Over the last few weeks, the media has been abuzz with the news of Park 51, a proposed Muslim cultural center and mosque just a few blocks from ‘Ground Zero’ the site of the national catastrophe of September 11, 2001. The planned mosque has been met with a firestorm of opposition. Demonstrators have gathered along the proposed site to guard the memory of a national tragedy. The demonstrators frequently invoke Ground Zero as sacred ground and chant their protests while holding signs asking ‘Have you forgotten?’
Others have argued that those who would use the mosque have a right to public prayer and worship and that allowing Park 51 to go forward would be a celebration of freedom and thus an appropriate memorial for those who died in the 9/11 attacks. For our purposes, choosing a side is not as important as recognizing what both groups seem to have understood, namely, that memory matters.
As the subscription of the book of Jeremiah (Jer. 1.1-3) tells us, Jeremiah was engaged in his prophetic work from the thirteenth year of the reign of King Josiah (627 B.C.E.) to shortly after the Babylonian exile and destruction of the Temple (587 B.C.E.). These were tumultuous times for the southern kingdom of Judah. This time period takes us through Judah’s first conflict with Babylon, into the first exile (597 B.C.E.) and through the destruction of the Temple.
Jeremiah’s prophetic work was carried out into and through a time of national crisis. Jeremiah 2.4-13 falls within a larger section which works to show that these events were not strictly the result of political forces but were rather acts of judgment carried out against God’s people by God (Jer. 2.1-6.30).
When we turn to the text of Jer. 2.4-13 we find that part of God’s judgment stems from a failure of memory. Verses 4 and 5 open with a generalized statement of Israel’s apostasy as “they went far from me and went after worthless things.” In verse 6 the nature of Israel’s unfaithfulness is stated more directly as “They did not say ‘Where is the LORD who brought us up from the land of Egypt…’.” With this Jeremiah invokes the memory of the Exodus events and God’s mighty deeds of the past.
This line of judgment continues in verses 7 and 8 where we find that God’s people failed to recall the God who lead them through the wilderness, through “a land of deserts and pits.” Further, the failed to remember the God who gave them a “plentiful land” and the priests failed to recall the gift of the Law.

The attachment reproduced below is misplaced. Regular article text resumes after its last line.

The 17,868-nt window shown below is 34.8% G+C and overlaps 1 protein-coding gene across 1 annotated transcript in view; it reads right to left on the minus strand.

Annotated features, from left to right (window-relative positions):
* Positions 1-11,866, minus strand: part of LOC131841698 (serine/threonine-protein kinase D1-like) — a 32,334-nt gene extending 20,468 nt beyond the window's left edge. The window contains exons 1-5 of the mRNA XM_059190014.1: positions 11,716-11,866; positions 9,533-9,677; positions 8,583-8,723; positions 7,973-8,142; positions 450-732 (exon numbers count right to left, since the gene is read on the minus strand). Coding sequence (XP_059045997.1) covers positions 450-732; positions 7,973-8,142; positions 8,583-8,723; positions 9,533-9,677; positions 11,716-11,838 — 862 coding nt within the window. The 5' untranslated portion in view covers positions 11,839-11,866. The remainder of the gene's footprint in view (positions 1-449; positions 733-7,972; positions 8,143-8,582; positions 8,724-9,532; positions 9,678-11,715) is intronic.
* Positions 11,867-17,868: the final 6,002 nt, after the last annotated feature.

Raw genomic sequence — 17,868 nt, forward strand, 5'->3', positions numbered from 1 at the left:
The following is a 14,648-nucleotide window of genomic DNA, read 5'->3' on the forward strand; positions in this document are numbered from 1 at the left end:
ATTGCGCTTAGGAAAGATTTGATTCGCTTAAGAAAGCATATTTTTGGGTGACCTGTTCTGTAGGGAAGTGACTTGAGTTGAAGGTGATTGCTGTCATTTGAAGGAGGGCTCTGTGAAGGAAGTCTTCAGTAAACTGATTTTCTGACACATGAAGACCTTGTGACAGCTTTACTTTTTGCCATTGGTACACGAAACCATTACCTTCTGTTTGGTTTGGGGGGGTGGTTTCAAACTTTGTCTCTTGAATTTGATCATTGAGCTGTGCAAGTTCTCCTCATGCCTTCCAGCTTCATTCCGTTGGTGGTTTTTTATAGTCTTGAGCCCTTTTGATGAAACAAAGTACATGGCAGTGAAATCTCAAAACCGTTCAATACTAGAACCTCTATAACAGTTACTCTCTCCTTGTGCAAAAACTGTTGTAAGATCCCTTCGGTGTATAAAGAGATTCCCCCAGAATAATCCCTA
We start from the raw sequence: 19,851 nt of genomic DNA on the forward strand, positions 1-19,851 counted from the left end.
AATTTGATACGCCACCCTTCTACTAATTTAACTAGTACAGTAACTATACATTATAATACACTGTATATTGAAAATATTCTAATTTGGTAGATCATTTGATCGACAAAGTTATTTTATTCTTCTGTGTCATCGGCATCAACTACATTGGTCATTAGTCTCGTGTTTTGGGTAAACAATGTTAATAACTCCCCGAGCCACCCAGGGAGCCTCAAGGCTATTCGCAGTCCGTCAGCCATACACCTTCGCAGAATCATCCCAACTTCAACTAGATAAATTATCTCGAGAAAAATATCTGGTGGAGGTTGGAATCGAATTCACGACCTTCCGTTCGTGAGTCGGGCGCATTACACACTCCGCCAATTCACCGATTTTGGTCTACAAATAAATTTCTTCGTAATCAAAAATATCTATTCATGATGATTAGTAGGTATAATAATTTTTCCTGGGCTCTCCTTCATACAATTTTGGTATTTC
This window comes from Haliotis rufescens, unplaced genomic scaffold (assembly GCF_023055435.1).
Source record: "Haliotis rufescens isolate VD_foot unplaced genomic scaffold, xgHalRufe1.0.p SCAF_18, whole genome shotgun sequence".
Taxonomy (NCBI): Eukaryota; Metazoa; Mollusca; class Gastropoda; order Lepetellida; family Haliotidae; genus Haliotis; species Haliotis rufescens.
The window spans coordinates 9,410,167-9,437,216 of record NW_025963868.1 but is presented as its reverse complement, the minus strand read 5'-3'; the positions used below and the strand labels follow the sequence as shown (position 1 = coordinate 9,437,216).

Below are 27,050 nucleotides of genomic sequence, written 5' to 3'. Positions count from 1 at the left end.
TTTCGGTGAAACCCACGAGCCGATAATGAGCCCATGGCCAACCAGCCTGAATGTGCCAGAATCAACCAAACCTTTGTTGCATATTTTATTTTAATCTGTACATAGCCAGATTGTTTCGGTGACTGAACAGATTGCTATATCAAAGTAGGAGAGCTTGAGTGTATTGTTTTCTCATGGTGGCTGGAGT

In their essay, “Memory, Community, and the Reasons for Living: Reflections on Suicide and Euthanasia,” Stanley Hauerwas and Richard Bondi point to the findings of historians of religion that “in primitive cultures, the greatest transgressions a person can make are those that challenge or deny the sustaining story of their community.” This is especially true when to deny the story is to deny the God whose story it is.
This is precisely what has happened in the forgetfulness of God’s people. The Exodus event (along with other key events named by Jeremiah such as the wilderness wanderings and the gift of the Law) are determinative for both the character of God and God’s people. A failure to recall the mighty deeds of God serves as an outright denial of God, one that leaves his people liable to judgment. Further, such forgetfulness deprives them of the very resource they need in order to be sustained through the time of judgment-the memory of God’s salvific actions on their behalf.
Hauerwas and Bondi go on to say that a thick account of memory differs from simply remembering past events. “The kind of memory that truly shapes and guides a community is the kind that keeps past events in mind in a way that draws guidance from them for the future.” This is exactly what we find in this week’s readings from Jeremiah and Psalm 81. In both texts the memory of God’s actions in the Exodus events are called to mind to serve as judgment for the present and the promise of restoration for the future. Thus Jeremiah’s words of judgment also serve as a means of grace to God’s people in as much as they help God’s people remember “the LORD your God who…” has worked so hard to bless them.
In times of crisis, our memories matter. There is a reason that nearly every funeral visitation will find friends and family sharing memories of the deceased and finding comfort therein. In the same way, birthdays and anniversaries are about much more than cake and ice cream. Our memories help us to remember who we are and how we got to where we are. More importantly, they can help us remember the God who has claimed us.
This is certainly the sense in which both Jeremiah and Psalm 81 call to mind God’s mighty deeds of the past. This week the preacher will help the church remember “The LORD your God who…” has intervened in the lives of each of the parishioners personally as well as acting in the life of the congregation as a whole. Most importantly, the preacher will help the congregation discern the way that God’s mighty deeds culminate in the resurrection of Jesus Christ and continue in the on-going work of the Holy Spirit.